6 Ways to Balance Your Day Job
with Being an Artist

It tells of a doctor who also teaches pastel classes and how he combines his work life with making art, in six ways. I’m going to list them here but do read the article for his details. I was so touched by Mom sending me this link and also pretty happy because some of these things I have been figuring out on my own and they’re true! The article discusses these:

1. Do 20- to 30-minute timed studies, without prep work.
2. Always have a palette and painting gear ready to go.
3. Keep painting clothes in the car.
4. Learn to love what’s local.
5. Teach or join a class.
6. Set goals and clear intentions.

1. I used a timer when I quilted both to keep on task and to keep from over-doing and causing injury. Painting, I’m trying to get started sooner, more directly, and do more shorter/smaller paintings. I tend to get too fussy and stopping sooner and staying simpler is a continuing theme.

Sketching in scene at OOMs

2. Gear is in the car and has been for awhile. Recently I moved from an LLBean type tote bag to a backpack and upgraded my tripod. My goal was to simplify my gear – it’s way too easy to bring way too much stuff – to make it easier to go a little distance more easily. The tripod fits into a side pocket of the pack and a couple clips take care of my folding chair. Having it all in the car though means I can stop on the way home or after an errand or I can grab out a sketchbook and small palette and brushes and just go do something. I would add to this: have some duplication of gear if you can so that you don’t have to take everything out of the car if you want to work at home.

3. I don’t keep painting clothes in the car except for big brimmed hat and my hiking boots. My work clothes are pretty casual though and I’d wear them anyway. (I do keep a couple t-shirts in there in case I get called to a current-events type rally/protest)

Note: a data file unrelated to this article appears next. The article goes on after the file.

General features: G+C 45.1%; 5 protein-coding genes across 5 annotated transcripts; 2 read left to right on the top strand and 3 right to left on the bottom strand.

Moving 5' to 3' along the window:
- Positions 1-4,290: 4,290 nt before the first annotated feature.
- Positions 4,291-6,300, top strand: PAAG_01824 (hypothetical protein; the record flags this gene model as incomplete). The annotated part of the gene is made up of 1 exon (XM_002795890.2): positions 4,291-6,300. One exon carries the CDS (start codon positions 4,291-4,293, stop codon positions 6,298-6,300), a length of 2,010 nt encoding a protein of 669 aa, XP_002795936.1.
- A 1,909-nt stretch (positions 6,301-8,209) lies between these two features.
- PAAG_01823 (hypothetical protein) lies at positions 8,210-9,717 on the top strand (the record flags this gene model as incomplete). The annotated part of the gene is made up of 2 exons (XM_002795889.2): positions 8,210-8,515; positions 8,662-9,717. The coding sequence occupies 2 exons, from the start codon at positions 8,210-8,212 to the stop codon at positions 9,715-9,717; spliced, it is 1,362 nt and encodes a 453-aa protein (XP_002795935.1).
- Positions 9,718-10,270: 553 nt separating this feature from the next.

4. This came up in class today, that you can spend a lot of time driving around looking for places to paint or you can just figure out to paint in your yard and spend the time painting. Although I have painted a little in the front yard lately, I have figured out a few places along my travels and not too far from home to go and paint. I can choose based on light conditions or where I’m going but it saves a lot of time. I figure if Monet could paint a cathedral multiple times I could find something to paint at my local pond or master the geraniums. I do try to take alternate routes when traveling to scout out new places to paint.

5. I can say that I’ve enjoyed each watercolor class I’ve taken locally. I’ve been encouraged and supported and learned stuff. And, even more importantly, it is a commitment to spend time doing this. Side bonus: people think you’re more serious if you say you’re taking a class and that’s ok too.

6. I don’t know if I have set goals exactly but I’m sort of going with – what’s the point of waiting? Do it now.

Bonus: Buy flowers and fruit to paint and use the cats as models. Thanks Mom!

Wednesday of Plein Air Week II

The class arrayed on the hill above the Clark

Today we walked calmly up the hill behind The Clark (two of us wisely bringing our stuff with us because we knew we weren’t going up and down and back up again!) and we painted as the clouds came and went and light played on the hills. The only logistical problem of this hill is that it’s a cow pasture and as such has a lot of cow patties so you have be a little careful walking but more importantly you can’t just plop your bag and stuff down any old place. Just sayin’. Sometimes it has cows in it too.

I did not overlook any cow pies today. I found a place between some trees to stash my backpack. I did manage to pick up some nice quin gold deep on my sweater sleeve which I was able to get mostly out using a wet rag that was handy. One of the times that using a water-soluble paint is an advantage.

I thought I’d start out today doing a sketchbook painting before doing a flat paper thing. Too fussy. So I tried to work simpler with each piece and that was pretty successful.